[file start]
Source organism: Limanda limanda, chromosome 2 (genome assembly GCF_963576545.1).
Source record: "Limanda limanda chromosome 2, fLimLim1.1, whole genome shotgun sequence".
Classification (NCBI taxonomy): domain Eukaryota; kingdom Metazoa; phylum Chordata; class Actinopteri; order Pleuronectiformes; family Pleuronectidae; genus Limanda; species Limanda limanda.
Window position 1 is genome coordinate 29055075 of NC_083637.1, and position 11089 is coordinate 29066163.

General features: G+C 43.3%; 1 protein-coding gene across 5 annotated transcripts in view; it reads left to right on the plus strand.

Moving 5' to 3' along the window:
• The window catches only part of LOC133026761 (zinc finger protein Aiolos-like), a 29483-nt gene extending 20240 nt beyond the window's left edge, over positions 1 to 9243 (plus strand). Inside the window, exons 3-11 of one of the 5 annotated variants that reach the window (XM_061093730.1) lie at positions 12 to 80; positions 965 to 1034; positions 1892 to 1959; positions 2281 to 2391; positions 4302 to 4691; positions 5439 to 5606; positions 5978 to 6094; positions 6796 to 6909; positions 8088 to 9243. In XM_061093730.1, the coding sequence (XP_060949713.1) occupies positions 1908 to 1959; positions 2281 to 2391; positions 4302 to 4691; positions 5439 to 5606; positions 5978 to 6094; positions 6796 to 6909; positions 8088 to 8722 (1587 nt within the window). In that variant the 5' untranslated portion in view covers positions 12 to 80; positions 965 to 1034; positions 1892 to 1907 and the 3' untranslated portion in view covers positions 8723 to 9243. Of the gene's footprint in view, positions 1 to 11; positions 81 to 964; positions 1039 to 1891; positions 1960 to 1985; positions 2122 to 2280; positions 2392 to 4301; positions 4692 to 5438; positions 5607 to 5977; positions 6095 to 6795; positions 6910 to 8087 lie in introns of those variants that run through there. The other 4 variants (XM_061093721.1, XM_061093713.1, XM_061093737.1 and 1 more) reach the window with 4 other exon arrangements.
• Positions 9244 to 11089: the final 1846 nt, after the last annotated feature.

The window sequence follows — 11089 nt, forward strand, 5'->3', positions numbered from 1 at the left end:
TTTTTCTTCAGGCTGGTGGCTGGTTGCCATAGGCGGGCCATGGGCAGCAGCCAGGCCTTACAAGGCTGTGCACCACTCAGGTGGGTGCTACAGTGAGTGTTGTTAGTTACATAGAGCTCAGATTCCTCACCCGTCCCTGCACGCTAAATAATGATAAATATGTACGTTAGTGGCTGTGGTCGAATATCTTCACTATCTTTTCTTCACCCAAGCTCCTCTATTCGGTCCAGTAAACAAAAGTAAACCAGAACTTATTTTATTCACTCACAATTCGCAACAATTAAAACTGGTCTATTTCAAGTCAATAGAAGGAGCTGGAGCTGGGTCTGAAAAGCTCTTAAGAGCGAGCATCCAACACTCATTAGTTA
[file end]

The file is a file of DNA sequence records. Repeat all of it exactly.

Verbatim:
Source organism: Limanda limanda, chromosome 2 (genome assembly GCF_963576545.1).
Source record: "Limanda limanda chromosome 2, fLimLim1.1, whole genome shotgun sequence".
Classification (NCBI taxonomy): domain Eukaryota; kingdom Metazoa; phylum Chordata; class Actinopteri; order Pleuronectiformes; family Pleuronectidae; genus Limanda; species Limanda limanda.
Window position 1 is genome coordinate 29055075 of NC_083637.1, and position 11089 is coordinate 29066163.

General features: G+C 43.3%; 1 protein-coding gene across 5 annotated transcripts in view; it reads left to right on the plus strand.

Moving 5' to 3' along the window:
• The window catches only part of LOC133026761 (zinc finger protein Aiolos-like), a 29483-nt gene extending 20240 nt beyond the window's left edge, over positions 1 to 9243 (plus strand). Inside the window, exons 3-11 of one of the 5 annotated variants that reach the window (XM_061093730.1) lie at positions 12 to 80; positions 965 to 1034; positions 1892 to 1959; positions 2281 to 2391; positions 4302 to 4691; positions 5439 to 5606; positions 5978 to 6094; positions 6796 to 6909; positions 8088 to 9243. In XM_061093730.1, the coding sequence (XP_060949713.1) occupies positions 1908 to 1959; positions 2281 to 2391; positions 4302 to 4691; positions 5439 to 5606; positions 5978 to 6094; positions 6796 to 6909; positions 8088 to 8722 (1587 nt within the window). In that variant the 5' untranslated portion in view covers positions 12 to 80; positions 965 to 1034; positions 1892 to 1907 and the 3' untranslated portion in view covers positions 8723 to 9243. Of the gene's footprint in view, positions 1 to 11; positions 81 to 964; positions 1039 to 1891; positions 1960 to 1985; positions 2122 to 2280; positions 2392 to 4301; positions 4692 to 5438; positions 5607 to 5977; positions 6095 to 6795; positions 6910 to 8087 lie in introns of those variants that run through there. The other 4 variants (XM_061093721.1, XM_061093713.1, XM_061093737.1 and 1 more) reach the window with 4 other exon arrangements.
• Positions 9244 to 11089: the final 1846 nt, after the last annotated feature.

The window sequence follows — 11089 nt, forward strand, 5'->3', positions numbered from 1 at the left end:
TTTTTCTTCAGGCTGGTGGCTGGTTGCCATAGGCGGGCCATGGGCAGCAGCCAGGCCTTACAAGGCTGTGCACCACTCAGGTGGGTGCTACAGTGAGTGTTGTTAGTTACATAGAGCTCAGATTCCTCACCCGTCCCTGCACGCTAAATAATGATAAATATGTACGTTAGTGGCTGTGGTCGAATATCTTCACTATCTTTTCTTCACCCAAGCTCCTCTATTCGGTCCAGTAAACAAAAGTAAACCAGAACTTATTTTATTCACTCACAATTCGCAACAATTAAAACTGGTCTATTTCAAGTCAATAGAAGGAGCTGGAGCTGGGTCTGAAAAGCTCTTAAGAGCGAGCATCCAACACTCATTAGTTA